The second arrest didn’t garner the same attention. John Tedesco, an activist in the so-called Canadian Yellow Vests, was arrested in the parking lot as he rushed at Prime Minister Trudeau.
Yellow Vests and the Three Percenters
A deeper dive into the background of John Tedesco reveals a figure who appears more comfortable in a cammo-clad ammo vest than a yellow vest.
In addition to claiming to be formerly with the Department of National Defense, and a past Sergeant in the Canadian Army, John Tedesco is an online member of the Three Percenters (British Columbia) and the Canadian Combat Coalition National.
The Three Percenters began in the United States shortly after the election of President Obama as a fusion of far-right Tea Party energy and militia paramilitary sensibilities. The name is based on mythology of the American Revolution where they allege that it was “three percent” of colonists that took up arms to overthrow the British in the American Revolution.
IREHR has documented numerous acts of violence by Three Percenters in the United States. They have also been involved with several armed standoffs against law enforcement, including those at the Bundy ranch in Nevada and the Malheur Wildlife Refuge in Oregon. Three Percenters even provided security to white nationalist protestors in Charlottesville, Virginia, where a white nationalist killed an anti-racist demonstrator.
Despite such an unambiguously American origin story, this particular brand far-right paramilitarism has crossed the border into Canada, particularly out west.
So how do they fit this Star-shaped peg into a Maple Leaf hole? According to the website of Three Percent British Columbia “Three Percent is a group of like-minded and patriotic persons who believe in freedom and free speech as granted by God and our forefathers. We will stand together to protect our families and Canada which is our home, against anyone who attempts to destroy it and when needed by our fellow citizens of Canada in times of natural disaster or imminent threat…”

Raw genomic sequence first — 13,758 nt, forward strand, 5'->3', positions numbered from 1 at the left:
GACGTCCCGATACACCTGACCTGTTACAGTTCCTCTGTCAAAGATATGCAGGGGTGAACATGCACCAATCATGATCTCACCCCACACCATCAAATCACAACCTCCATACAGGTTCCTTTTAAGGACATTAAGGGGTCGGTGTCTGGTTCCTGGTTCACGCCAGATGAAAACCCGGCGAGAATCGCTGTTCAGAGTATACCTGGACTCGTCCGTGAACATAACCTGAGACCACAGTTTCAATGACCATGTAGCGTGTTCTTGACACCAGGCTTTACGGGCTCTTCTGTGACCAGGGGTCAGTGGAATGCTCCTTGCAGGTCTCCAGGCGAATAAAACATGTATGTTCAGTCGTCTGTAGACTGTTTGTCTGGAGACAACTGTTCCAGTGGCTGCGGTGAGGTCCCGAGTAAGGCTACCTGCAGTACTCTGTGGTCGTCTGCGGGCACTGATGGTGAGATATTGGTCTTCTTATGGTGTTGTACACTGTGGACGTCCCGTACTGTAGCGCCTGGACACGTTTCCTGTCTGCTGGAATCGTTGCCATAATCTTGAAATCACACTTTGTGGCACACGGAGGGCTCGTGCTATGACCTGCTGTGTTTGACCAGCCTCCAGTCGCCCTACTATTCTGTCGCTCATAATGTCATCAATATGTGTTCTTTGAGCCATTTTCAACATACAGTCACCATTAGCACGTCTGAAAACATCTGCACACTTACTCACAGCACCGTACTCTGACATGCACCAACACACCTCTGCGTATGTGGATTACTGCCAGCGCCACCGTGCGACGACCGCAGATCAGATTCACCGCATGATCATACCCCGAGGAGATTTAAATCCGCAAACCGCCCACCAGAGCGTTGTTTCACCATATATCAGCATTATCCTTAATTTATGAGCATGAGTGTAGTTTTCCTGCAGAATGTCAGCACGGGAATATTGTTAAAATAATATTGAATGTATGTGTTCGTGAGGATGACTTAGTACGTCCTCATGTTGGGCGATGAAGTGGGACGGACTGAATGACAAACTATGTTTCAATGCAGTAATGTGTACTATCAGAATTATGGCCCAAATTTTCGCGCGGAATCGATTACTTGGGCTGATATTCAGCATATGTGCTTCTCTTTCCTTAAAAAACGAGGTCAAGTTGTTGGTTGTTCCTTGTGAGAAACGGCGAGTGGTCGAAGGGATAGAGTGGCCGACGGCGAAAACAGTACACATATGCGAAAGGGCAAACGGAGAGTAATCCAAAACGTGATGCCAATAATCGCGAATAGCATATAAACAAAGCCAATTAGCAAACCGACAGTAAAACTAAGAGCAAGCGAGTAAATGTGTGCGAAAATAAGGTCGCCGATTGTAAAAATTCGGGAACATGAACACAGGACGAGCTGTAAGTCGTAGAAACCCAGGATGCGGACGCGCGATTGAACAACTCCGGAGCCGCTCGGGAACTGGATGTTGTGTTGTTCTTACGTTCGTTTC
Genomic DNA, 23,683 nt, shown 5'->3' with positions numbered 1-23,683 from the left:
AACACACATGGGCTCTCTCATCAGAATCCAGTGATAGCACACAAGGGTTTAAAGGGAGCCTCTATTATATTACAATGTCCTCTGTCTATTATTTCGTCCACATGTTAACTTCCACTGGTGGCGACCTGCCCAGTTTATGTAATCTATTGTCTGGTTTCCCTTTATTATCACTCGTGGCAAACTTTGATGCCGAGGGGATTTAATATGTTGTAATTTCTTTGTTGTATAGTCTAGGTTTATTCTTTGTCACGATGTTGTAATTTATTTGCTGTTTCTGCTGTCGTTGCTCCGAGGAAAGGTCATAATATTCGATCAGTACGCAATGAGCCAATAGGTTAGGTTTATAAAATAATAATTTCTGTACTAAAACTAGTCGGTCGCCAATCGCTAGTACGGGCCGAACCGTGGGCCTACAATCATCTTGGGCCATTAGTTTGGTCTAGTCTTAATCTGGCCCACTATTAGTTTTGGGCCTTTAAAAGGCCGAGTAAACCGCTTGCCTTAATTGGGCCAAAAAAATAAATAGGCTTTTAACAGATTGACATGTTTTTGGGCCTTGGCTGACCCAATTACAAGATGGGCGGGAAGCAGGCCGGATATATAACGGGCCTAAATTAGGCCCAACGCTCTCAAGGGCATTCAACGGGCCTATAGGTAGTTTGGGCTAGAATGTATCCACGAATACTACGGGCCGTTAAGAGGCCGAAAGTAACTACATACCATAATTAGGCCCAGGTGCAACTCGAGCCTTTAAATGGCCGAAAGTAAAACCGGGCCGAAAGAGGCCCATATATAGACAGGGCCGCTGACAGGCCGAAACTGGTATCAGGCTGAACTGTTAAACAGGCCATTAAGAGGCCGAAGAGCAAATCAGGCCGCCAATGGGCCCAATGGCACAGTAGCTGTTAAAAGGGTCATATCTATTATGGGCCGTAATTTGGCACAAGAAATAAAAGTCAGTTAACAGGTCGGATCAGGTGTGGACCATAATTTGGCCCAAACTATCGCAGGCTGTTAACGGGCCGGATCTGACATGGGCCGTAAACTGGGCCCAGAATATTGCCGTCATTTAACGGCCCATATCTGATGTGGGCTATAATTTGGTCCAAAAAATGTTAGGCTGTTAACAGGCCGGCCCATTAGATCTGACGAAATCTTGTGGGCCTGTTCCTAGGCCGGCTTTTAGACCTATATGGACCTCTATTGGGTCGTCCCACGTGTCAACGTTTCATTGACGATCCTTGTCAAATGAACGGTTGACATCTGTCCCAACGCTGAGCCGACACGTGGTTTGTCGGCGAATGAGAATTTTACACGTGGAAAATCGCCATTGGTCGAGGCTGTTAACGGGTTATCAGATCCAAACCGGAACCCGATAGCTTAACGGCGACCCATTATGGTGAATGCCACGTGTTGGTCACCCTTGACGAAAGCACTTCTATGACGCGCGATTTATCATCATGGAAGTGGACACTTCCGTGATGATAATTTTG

This Canadian version is quickly expanding with opposition to the Trudeau government, drawing heavily on military and ex-military to bolster their paramilitary and prepper activities. More recently, Canadian Three Percenters infiltrated the yellow vest movement and used the growth of the yellow vest movement to in the hopes of expanding the Three Percenter ranks.
Like their American counterparts, Canadian Three Percenters also maintain ties to other racial nationalist organizations. Kazz Nowlin, former president of the Soldiers of Odin Kamloops chapter, runs the Three Percent British Columbia Facebook recruitment page.
Another of Tedesco’s Facebook “friends,” is Timothy Kelly, an Ontario leader of the Proud Boys. Kelly appears to have recently been elevated to a top leadership role the in the wake of the recent announced departure of Proud Boys’ founder Gavin McInnes. Kelly and contingents of Proud Boys have shown up at Yellow Vest demonstrations in the east. McInnes is also Canadian, though he leads this group of self-proclaimed “Western chauvinists” from the U.S. McInnes and the Proud Boys have promoted anti-Muslim bigotry, the biological determinist idea that genetic differences in intelligence exist between “races,” and a radical attack on feminism.